NSAID Toxicity

Two articles currently being prepared for publication in The Medical Letter touch on the risks associated with NSAIDs.

One is a brief article reporting that the FDA has approved 2 generic formulations of celecoxib (Celebrex), which is the only COX-2 selective NSAID remaining on the market in the US. The COX-2 selective drugs, also called coxibs, were supposed to provide the analgesic and anti-inflammatory effects of nonselective NSAIDs without their GI toxicity. They did that, but their prothrombotic effects took down first rofecoxib (Vioxx) and then valdecoxib (Bextra). Celecoxib was the least COX-2 selective of the coxibs, and it has not only survived but prospered, ranking among the 25 drugs most prescribed in the US. There is general agreement that celecoxib causes less GI toxicity than ibuprofen or naproxen. Whether it could be a little less heart-healthy than the nonselective NSAIDs is unclear; in any case, the absolute risk is small.

The second article is on Drugs for Osteoarthritis, which many seniors self-medicate effectively with NSAIDs. But we should probably warn them against doing that because even if they take celecoxib and minimize the risk of GI bleeding, they are still susceptible to the renal toxicity of NSAIDs, which is unaffected by COX selectivity and is much worse in the elderly. Renal side effects of NSAIDs include salt and water retention, decreased effectiveness of antihypertensive meds, decreased effectiveness of diuretics, decreased urate excretion, and hyperkalemia. So they develop hypertension or their pre-existing hypertension grows worse, they go into heart failure, they develop gout, and their kidneys fail. Acetaminophen may be a little less effective, but as long as they don’t overdose, it’s probably a lot safer.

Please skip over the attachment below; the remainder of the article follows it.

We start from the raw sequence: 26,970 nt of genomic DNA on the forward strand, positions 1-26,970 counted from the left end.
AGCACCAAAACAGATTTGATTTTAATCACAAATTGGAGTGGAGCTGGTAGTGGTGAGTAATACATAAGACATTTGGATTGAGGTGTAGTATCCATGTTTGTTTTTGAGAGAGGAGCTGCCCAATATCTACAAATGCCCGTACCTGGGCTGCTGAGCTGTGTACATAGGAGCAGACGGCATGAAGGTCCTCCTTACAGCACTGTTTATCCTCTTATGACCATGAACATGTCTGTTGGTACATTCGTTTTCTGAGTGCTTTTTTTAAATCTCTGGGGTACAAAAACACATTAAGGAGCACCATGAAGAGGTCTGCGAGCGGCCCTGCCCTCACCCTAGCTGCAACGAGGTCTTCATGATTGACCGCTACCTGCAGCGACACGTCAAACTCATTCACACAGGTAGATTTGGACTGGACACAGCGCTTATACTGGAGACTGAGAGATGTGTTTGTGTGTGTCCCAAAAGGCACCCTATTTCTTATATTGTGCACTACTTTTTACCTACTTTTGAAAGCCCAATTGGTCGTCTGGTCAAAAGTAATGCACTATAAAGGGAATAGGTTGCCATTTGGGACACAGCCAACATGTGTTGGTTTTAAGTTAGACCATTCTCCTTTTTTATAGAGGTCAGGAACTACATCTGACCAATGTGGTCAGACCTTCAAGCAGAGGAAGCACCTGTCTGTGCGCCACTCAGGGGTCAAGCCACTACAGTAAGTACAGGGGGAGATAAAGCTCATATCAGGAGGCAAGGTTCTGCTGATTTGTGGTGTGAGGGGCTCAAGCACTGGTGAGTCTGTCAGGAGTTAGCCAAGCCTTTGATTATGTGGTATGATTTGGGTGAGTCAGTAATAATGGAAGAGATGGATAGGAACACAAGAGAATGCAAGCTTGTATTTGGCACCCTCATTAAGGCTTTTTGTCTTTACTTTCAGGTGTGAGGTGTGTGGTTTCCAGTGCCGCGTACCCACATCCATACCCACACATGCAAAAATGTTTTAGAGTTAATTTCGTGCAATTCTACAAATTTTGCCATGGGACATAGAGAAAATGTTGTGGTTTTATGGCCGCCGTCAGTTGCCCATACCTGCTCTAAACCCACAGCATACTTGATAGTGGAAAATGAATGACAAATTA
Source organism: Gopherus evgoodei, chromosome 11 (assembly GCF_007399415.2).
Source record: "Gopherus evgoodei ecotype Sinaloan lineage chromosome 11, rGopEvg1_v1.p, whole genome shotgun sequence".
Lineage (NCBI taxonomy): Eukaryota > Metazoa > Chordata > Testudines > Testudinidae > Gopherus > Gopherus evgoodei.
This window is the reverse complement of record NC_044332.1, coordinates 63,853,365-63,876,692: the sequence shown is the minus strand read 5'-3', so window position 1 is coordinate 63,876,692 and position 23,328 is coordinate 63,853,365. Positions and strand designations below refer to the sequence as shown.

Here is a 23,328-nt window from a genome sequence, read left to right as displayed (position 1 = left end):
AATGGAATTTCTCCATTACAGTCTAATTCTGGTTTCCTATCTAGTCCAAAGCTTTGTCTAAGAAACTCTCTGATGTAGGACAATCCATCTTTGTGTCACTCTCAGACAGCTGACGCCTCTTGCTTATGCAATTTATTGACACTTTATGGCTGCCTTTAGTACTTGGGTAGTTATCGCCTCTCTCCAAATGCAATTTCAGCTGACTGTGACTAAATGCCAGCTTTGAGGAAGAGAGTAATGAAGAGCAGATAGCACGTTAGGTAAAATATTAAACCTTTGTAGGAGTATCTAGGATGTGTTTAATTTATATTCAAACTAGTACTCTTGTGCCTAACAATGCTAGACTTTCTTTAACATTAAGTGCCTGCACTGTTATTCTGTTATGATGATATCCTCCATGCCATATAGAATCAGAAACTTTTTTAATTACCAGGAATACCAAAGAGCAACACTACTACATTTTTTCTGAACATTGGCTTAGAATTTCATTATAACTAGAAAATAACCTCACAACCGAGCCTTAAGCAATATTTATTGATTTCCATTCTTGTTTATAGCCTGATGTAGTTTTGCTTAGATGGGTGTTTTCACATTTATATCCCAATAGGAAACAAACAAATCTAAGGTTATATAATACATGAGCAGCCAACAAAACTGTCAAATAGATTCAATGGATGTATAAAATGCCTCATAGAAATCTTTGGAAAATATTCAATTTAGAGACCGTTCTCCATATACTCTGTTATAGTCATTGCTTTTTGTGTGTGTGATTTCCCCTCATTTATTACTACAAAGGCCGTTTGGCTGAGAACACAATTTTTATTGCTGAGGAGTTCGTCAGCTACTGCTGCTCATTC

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Comments

  1. Rick Cohn says:

    BP and GFR easily can and should be monitored; if stable, the benefits of taking NSAIDs far outweigh the risks to the kidney.

  2. Ken Grauer, MD says:

    @ Rick – I bet many of the many patients admitted each year for NSAID-related GI bleeding no longer agree that the “benefits of NSAIDs far outweigh the risks”. Like everything – it is a balance with potential for benefit from a medication and potential for harm. The patients tending to need longterm NSAIDs the most are the very ones at greatest risk for adverse renal, GI and cardiovascular effects. Most of them had never given reasonable dose acetaminophen a chance – which doesn’t make sense given its much safer overall risk profile.

    • Rick Cohn says:

      Ken, you are absolutely correct with respect to GI side effects, especially for patients who take an NSAID on a daily basis. My comment was related more to the relatively low risk of adverse effects on BP and GFR with occasional use of NSAIDs for arthritis type pain, the type of pain that responds less well to acetaminophen.

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